Allegations Were Not First against Priest

By Yonat Shimron
News and Observer [Raleigh, NC]
April 19, 2002

Bishop F. Joseph Gossman knew at least three things about the Rev. James J. Behan. He knew the priest was loved in the parishes he served. He knew that Behan was charged with, and acquitted of, soliciting homosexual sex in 1981 with an adult in Raleigh's Nash Square and that he received eight years of extensive therapy. And on Tuesday evening, Gossman received a third bit of information that would cause him to revisit his zero-tolerance policy toward sexual abusers.

That evening a Florida man called the Roman Catholic Diocese of Raleigh to say he had been sexually abused by Behan 25 years ago when he was a boy living in Pennsylvania.

On Wednesday, Gossman removed Behan from his duties as pastor of Immaculate Conception Catholic Church in Wilmington. As the highest authority over the Raleigh diocese, the decision was his to make, and his alone. Behan is the second priest Gossman has removed in two weeks; another was removed by Bishop William Curlin of the Charlotte diocese.

The three North Carolina priests are among the first casualties in a growing regional and national crisis roiling the Catholic church. The U.S. church does not have a uniform policy for handling cases of sexual abuse; each bishop is free to craft his own policy.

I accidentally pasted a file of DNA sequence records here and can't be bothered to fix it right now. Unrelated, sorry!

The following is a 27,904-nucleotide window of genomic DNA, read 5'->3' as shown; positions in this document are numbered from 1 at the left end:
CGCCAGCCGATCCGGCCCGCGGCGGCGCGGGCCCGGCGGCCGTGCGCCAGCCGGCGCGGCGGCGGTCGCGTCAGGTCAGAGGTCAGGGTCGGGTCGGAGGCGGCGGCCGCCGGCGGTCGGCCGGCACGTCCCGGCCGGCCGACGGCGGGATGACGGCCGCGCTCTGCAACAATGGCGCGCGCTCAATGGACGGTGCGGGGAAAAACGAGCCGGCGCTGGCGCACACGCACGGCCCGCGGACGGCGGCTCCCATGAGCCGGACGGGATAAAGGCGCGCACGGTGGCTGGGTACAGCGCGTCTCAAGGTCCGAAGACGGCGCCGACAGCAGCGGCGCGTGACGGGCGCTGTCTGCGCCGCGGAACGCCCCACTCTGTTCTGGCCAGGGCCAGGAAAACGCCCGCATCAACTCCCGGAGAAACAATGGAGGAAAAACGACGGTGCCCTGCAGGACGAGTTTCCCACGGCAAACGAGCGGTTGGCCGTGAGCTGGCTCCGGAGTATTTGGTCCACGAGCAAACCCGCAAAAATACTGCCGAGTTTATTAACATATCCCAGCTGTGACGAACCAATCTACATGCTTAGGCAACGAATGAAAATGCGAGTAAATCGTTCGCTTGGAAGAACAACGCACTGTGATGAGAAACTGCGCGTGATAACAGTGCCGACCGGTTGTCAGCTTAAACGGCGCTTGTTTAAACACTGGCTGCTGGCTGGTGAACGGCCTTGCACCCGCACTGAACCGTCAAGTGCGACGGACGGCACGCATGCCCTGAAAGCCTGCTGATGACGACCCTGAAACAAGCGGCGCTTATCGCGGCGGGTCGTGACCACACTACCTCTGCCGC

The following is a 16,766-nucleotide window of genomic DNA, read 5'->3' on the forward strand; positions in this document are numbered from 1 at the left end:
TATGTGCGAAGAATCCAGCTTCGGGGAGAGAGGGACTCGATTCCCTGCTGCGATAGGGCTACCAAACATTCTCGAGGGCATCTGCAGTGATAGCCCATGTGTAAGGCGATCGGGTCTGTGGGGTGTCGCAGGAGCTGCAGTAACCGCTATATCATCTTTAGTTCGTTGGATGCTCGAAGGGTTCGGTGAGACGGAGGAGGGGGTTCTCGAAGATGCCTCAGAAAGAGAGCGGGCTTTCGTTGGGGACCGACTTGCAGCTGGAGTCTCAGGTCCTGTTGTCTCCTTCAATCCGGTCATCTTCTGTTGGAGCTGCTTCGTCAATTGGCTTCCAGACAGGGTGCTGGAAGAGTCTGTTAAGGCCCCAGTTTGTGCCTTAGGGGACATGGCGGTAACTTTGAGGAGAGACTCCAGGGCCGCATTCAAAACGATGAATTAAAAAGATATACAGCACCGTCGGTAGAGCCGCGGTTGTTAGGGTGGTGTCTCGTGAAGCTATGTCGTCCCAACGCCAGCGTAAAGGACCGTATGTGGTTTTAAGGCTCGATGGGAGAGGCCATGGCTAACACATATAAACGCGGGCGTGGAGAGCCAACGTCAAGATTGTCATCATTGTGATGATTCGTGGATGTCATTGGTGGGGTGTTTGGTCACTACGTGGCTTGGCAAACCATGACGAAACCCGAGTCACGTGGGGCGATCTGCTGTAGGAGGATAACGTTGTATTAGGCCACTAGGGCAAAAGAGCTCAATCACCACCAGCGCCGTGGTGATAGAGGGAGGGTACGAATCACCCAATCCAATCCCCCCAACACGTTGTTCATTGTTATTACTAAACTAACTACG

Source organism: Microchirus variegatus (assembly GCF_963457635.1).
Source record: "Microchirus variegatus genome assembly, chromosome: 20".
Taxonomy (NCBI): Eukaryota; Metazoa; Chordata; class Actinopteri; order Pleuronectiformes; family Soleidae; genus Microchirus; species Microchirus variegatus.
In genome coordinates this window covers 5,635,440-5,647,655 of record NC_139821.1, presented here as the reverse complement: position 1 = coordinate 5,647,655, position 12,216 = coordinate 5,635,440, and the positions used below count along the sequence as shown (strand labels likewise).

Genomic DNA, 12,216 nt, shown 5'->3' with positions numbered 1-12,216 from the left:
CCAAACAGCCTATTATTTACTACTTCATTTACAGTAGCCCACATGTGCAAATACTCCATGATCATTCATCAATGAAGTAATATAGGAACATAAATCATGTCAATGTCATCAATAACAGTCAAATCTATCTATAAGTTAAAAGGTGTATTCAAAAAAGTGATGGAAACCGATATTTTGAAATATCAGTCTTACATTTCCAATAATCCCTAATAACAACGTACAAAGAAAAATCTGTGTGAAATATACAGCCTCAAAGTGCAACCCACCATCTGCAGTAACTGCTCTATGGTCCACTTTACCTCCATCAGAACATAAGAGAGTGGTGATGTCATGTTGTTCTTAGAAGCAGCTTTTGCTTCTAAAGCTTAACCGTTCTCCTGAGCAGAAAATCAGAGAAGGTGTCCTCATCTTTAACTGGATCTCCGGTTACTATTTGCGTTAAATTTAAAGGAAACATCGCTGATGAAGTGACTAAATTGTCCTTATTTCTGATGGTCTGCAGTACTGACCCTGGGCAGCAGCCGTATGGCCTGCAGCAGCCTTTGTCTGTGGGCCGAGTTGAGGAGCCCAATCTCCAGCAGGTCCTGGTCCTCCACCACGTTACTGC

The nation's cardinals are being called to the Vatican next week, in part to determine whether a universal policy is needed.

Gossman, who described the recent disclosures of abuse as "a terrible cloud" and "an awful horror," said he was committed to removing any priest who has abused a minor.

"If we get a phone call that tells us something abusive took place, we have an obligation, because of the climate in this country, to determine if it is true or untrue."

On Thursday, Gossman also confirmed that at least one other priest in the diocese is being investigated for allegations that he abused a child. Decades-old allegations against two additional priests have come in this past month. One of those priests is dead; the other in a nursing home.

Behan, 58, could not be reached for comment. As a priest in the order of Oblates of St. Francis de Sales, Behan may return to the order, based in Wilmington, Del. A call to the order's headquarters was not returned.

Last week, Gossman dismissed the Rev. Francis Perry after it was discovered that he lied about his past on an application. Perry, who led two small churches in Pender and Duplin counties, had been charged with taking indecent liberties with a minor -- a charge that was dropped when the victim refused to testify, according to the diocese. And in the Charlotte diocese, the Rev. Jim O'Neil, of St. Paul the Apostle Church in Greensboro, was removed from his position after allegations arose that he abused a child in another state. At least two other priests in the Charlotte diocese are being investigated but are not working in parishes.

The diocese of Raleigh governs churches in 54 Eastern North Carolina counties from Chatham to Dare. The diocese of Charlotte controls the 46 counties in the west.